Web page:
TAS Excerpt from the 2012 July Market report


Predicted growth in Tasmania’s renovation industry is providing some optimism as new home building declines

Consistent growth in spending on home renovations is indicating that Tasmanians are opting to improve their homes, rather than buying or building a new one, according to the quarterly report card released by the Housing Industry Association.

The HIA’s National Outlook showed the renovations industry has grown in Tasmania for five out of the past six years up to mid-2011, with further growth expected going forward.

“The increase of 1.2% in 2010/11 took renovations activity to a record value of $760m,” says Stuart Clues, HIA executive director. “Renovations activity is expected to romp it in this financial year, growing by 9.5% to exceed the $800m mark for the first time.”

The strong growth is anticipated to then flatten out during 2013 and 2014, which will mean it is no longer masking a worrying decline in new housing starts for the state.

“Tasmania is like South Australia,” says Clues. “A long history of healthy housing conditions which has been replaced by a marked deterioration.

“Over the five years to 2010/11, housing starts averaged 2,956 and this included in excess of 3,000 starts in 2009/10 and 2010/11. For this financial year, we are forecasting a decline of 17.9% to 2,466 starts … that is a hefty drop, which is unfortunately all but in the bag. This level of around 2,500 starts will be the lowest since 2002/03.”

Property market continues to flat line

The latest data from the Real Estate Institute of Tasmania (REIT) shows a market that continues to stagnate with a drop of 0.2% during the March quarter. While this is encouraging, given the recent rout in prices, REIT President Adrian Kelly admits the year on year performance is worse – with values dropping 12.3%

“The report wasn’t all doom and gloom though, with 11 municipalities reporting an increase in their median house price for the quarter, with six currently holding a higher median house price than the statewide figure,” says Kelly.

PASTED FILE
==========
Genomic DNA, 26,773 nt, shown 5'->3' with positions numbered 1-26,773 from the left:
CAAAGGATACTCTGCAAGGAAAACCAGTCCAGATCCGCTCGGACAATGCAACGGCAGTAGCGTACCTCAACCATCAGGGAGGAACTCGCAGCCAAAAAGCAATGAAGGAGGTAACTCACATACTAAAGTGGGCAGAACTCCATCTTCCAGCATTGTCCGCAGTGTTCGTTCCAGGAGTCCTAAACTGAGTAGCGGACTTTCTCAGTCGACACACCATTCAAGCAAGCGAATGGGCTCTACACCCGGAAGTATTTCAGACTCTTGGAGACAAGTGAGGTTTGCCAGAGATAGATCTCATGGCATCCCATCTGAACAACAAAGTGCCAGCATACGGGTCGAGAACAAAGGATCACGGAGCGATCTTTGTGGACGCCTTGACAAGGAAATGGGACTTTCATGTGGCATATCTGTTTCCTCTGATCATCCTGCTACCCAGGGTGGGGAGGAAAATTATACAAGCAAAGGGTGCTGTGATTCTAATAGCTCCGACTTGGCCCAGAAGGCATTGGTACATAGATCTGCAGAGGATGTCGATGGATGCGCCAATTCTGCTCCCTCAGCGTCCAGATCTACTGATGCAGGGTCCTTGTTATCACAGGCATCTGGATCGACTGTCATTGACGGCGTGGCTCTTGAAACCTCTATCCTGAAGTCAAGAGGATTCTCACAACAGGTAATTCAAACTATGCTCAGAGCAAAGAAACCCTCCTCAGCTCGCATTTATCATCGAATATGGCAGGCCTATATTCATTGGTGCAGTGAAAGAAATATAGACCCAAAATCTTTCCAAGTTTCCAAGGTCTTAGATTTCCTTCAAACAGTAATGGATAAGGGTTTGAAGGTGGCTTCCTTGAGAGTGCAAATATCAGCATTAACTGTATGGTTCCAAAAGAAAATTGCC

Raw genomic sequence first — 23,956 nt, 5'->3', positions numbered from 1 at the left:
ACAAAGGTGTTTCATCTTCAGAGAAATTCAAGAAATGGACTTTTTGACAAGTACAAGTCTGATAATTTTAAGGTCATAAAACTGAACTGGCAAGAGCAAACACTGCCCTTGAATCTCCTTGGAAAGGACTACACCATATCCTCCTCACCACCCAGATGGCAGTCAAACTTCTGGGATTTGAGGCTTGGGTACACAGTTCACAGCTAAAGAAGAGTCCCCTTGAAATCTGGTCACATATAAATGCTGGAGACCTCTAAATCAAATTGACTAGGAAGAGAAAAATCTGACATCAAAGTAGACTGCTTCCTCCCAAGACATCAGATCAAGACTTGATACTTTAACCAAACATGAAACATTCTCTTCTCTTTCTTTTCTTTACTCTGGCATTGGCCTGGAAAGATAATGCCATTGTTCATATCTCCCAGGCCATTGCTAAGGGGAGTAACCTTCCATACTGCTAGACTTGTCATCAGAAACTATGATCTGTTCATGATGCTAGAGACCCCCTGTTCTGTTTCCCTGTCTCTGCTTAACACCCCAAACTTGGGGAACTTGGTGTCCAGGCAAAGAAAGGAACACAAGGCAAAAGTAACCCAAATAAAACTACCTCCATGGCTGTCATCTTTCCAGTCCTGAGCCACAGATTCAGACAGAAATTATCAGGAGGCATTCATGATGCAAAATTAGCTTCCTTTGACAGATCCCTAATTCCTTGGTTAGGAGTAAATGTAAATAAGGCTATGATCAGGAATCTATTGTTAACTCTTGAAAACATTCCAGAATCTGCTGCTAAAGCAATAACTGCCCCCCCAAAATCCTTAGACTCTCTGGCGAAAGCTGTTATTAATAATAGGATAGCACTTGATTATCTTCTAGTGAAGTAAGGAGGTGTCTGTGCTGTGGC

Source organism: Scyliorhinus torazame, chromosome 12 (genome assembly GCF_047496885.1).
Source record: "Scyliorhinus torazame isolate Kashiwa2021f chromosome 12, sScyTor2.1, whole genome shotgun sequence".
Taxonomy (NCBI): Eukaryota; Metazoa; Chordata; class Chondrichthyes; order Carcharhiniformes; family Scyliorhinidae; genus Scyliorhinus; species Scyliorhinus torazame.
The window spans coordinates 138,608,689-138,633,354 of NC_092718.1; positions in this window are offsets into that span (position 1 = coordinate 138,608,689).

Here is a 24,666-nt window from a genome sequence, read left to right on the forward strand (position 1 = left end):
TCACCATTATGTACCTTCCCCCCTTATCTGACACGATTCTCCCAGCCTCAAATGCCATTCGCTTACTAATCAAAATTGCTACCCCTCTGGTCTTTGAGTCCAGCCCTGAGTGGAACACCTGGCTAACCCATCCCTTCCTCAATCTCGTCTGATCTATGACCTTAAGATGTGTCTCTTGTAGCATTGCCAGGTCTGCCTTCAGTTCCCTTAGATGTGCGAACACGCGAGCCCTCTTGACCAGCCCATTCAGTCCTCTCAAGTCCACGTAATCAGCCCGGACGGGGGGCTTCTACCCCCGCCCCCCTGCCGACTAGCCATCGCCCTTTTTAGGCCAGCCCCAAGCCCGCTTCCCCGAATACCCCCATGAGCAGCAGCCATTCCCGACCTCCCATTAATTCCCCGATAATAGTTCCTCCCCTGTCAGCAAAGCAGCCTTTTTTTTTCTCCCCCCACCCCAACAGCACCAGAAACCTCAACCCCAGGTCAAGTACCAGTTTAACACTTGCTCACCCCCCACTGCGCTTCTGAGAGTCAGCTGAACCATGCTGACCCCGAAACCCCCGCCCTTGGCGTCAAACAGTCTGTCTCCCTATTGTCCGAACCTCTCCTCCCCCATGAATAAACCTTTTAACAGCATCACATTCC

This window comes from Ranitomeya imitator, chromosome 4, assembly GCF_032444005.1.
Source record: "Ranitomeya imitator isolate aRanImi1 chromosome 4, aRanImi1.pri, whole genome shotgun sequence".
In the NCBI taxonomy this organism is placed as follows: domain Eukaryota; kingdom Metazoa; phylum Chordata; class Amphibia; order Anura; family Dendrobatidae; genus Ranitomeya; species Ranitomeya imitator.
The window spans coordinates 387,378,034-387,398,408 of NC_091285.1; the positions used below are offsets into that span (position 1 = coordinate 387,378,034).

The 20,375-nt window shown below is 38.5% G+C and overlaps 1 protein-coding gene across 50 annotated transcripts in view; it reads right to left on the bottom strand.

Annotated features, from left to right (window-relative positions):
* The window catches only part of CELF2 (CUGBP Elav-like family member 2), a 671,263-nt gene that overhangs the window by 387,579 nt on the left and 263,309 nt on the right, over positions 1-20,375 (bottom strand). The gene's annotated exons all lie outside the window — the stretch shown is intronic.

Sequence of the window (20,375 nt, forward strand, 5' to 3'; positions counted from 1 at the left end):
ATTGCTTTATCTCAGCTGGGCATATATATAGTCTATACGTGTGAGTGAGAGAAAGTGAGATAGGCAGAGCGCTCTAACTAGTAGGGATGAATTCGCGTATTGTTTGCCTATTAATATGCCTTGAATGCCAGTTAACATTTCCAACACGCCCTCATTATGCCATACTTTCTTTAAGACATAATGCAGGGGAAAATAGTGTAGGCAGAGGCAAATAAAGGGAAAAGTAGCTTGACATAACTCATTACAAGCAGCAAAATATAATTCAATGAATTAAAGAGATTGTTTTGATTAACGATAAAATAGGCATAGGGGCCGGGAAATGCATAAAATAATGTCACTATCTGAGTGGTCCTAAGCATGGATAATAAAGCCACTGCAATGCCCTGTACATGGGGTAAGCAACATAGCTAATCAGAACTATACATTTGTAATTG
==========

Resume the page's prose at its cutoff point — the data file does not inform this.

The report also highlighted the increase in the average time it takes for a house to sell in the current market. “The average time to sell a house increased by nine days for the March quarter, with the median days on the market currently sitting at 79 days for Tasmania,” he says. The rental vacancy rate also continued to increase in the March quarter, up 0.8% to 3.9%.

Wrong side of the economic super highway

Access Economics says Tasmania is on the wrong side of the two-speed economy. “While the resources investments are in overdrive and competition intense in many other sectors, the pain is currently deepening for those in the slow lane. That’s perhaps particularly true in Tasmania,” it says.

The economic forecaster adds that the flat housing market shows little signs of revival. “A key indicator – the housing activity is flat as a tack, with little by way of immediate prospects,” it says.

Population growth continues to weaken and its implications to the economy is worrying Access Economics. “The implications of weak population growth are now more worrying than they were at the turn of the century,” it says. “While growth in the working age population has outpaced total population growth since that time, the rate of retirements will see this trend reverse over the next decade. That means not only is the demand side of the state’s economy weak, so is its supply side production potential. Boomers are retiring, and companies aren’t investing, and that combination suggests that some of the weakness seen at the moment will carry on down the track as well.”

Access Economics blamed this slowing population growth to the rising unemployment in Tasmania, which has risen as high as 7% as the state loses more jobs.

The good news? The economic forecaster expects the economy to improve next year.

“The stagnant economy of the moment should at least lift a little over the next year or two. Some of the fears gripping consumers have probably been overstated. And although the potential for stronger investment spending by businesses is modest, it is there. That doesn’t change the longer term picture; Tasmania’s share of the national outlook continues to show a downward trend. In the short term, that is because of two-speed troubles. In the medium term, the combination of both an ageing population and an industry structure that’s less geared for growth than some others may prove problematic.”

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